Explicit in Bocaccio's Decameron is a delight in stories where people deliberately ignore the demands of church-taught morality and set out to satisfy their sexual desires by exercising their wits to overcome obstacles. The high-class audience in the Decameron express approval when a handsome young man succeeds in having sex with another less attractive man's wife. For them, morality says that beautiful people deserve one another, no matter who they are married to, since mutually happy sexual union is a good thing. This 'morality' is implicitly that of Chaucer's two tales, where the young people who have successful sexual unions are not punished for them, Nicholas's burned bottom being a mistake.
The fabliaux traditionally divide the world into winners and loosers; husbands, especially older men with younger wives, are regularly duped, beaten, wounded, mocked, while the young enjoy themselves. In this, the Reeve's tale with its obvious delight at the way the miller gets beaten on the head by his wife and mocked by the students he had tried to rob, is almost closer to the norm than the Miller's tale.
One main characteristic of the Miller's tale is the humanity with which its figures are depicted. John the carpenter's only crime is to have married a girl noticeably younger than himself. Unlike most such husbands, he is not suspicious or jealous; he sincerely loves his Alison. When Nicholas tells him that the world is going to be drowned, his first reaction is, 'Alas, my wife!' with no thought for himself. When Nicholas suggests hanging three tubs in the roof so that they can all float to safety in the flood, it is John who exhausts himself doing the work.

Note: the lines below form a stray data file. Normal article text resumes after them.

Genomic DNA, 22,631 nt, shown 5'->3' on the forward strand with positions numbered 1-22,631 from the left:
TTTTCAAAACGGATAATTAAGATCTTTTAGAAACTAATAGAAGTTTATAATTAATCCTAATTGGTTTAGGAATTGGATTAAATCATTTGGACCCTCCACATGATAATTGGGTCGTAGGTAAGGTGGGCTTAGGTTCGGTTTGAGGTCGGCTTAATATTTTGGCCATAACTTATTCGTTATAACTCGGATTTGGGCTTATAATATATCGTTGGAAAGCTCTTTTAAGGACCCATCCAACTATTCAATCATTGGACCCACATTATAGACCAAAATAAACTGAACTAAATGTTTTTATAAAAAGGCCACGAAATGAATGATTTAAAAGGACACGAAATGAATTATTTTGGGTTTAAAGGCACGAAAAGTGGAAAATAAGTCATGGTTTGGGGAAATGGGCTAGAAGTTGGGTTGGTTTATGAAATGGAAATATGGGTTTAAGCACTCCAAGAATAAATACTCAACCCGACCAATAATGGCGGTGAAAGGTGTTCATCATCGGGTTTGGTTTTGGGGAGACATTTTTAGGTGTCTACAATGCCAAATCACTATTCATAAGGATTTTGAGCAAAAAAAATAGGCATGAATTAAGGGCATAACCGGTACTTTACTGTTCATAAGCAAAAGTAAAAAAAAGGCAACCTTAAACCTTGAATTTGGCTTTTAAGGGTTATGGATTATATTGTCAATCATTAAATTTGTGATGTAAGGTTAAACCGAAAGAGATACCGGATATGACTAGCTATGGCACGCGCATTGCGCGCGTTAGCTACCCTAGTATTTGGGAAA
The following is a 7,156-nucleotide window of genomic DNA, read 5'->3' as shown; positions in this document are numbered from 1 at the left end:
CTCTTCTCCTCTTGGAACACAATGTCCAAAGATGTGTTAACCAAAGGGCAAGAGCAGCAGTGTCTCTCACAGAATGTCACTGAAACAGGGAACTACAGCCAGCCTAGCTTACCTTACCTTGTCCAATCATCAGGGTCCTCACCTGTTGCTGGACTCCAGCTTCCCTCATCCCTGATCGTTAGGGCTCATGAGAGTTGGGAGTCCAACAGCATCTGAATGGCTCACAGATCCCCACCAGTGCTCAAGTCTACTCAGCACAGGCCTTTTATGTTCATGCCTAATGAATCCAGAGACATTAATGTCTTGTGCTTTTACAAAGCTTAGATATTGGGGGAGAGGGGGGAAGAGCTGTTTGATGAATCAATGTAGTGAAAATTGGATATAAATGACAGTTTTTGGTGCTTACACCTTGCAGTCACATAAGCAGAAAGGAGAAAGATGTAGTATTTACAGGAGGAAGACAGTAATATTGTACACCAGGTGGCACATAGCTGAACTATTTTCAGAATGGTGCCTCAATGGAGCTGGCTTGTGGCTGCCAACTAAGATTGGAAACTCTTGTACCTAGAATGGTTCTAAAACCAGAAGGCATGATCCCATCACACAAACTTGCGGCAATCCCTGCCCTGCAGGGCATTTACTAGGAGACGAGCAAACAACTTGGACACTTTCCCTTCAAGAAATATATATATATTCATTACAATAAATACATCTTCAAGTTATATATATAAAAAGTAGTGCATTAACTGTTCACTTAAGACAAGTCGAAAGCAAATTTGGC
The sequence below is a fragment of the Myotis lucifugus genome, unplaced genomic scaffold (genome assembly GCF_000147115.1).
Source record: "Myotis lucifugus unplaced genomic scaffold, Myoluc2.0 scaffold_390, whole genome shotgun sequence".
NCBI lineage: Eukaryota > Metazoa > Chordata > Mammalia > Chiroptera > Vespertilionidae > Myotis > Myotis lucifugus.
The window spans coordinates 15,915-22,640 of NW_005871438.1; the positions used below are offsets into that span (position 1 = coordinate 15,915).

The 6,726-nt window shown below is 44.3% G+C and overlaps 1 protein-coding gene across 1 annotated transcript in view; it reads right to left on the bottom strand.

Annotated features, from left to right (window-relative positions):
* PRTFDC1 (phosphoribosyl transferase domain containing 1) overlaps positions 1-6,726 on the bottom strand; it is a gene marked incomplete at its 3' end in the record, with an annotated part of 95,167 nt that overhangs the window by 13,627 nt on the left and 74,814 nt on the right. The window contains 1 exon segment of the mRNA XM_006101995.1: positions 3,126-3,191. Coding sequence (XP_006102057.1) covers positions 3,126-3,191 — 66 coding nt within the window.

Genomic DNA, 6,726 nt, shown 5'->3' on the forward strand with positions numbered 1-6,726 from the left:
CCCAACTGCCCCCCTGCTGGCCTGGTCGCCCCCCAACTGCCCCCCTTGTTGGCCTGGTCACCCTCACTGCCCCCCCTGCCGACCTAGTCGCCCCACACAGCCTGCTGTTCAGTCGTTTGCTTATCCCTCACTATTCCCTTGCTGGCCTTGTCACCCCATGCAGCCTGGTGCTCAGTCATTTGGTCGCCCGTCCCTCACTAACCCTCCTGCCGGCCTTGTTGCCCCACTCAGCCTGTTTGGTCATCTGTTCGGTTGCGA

The other characters each have their personalities vividly depicted in mostly visual terms. Alison is compared to frisky young animals, while Absolon's dress and his behavior in the church where he works are tellingly described. Many of the French fabliaux and the similar tales in the Decameron have clerks or even priests as their main characters, either making fun of them when unable to control their sexual desires or admiring their skill in finding a solution to their natural frustrations.
The Miller's Tale is told with particular skill in a voice that has no relationship with that of the drunken Miller. We are told quite soon that Nicholas is known to be an expert at weather-forecasting; we do not at the time realize why this is a significant detail. The narrator keeps the audience uninformed about Nicholas's plan, as he shuts himself in his room then reluctantly tells John about the coming flood. Once the plan has worked, and John is sound asleep in his trough, the story focuses entirely on the three young people's adventures. When Nicholas, burned, shouts out "Water!" John awakes, thinks the flood has come, and cuts the rope. The readers are taken completely by surprise at the sudden linking of two quite different strands by that single word.
Nothing in the tale or its immediate framework serves to remind readers that they are expected to evaluate the Miller's tale in terms of 'sentence and solas'. Yet the framework's story- telling contest invites us to do just that, and if we fail to note the great division in our responses to such a tale we shall be missing much.
Many people enjoy the story as one of the finest examples of 'bawdy comedy' ever written; most critics give it a grade of A+ for 'solas'. Yet in terms of 'sentence' or moral propriety, the more we think, the harder it becomes to find any justification for the tale. Most readers are only too naturally ready to join the crowd of neighbors at the end who stand laughing at John as he lies there on the floor, his arm broken, cuckolded, and duped. It is only on second or third thoughts that we remember that he was up in the roof because he believed himself to be making heroic efforts to save his wife and his boarder from certain death. Such a tale might be thought to derserve a grade of D- for 'sentence'.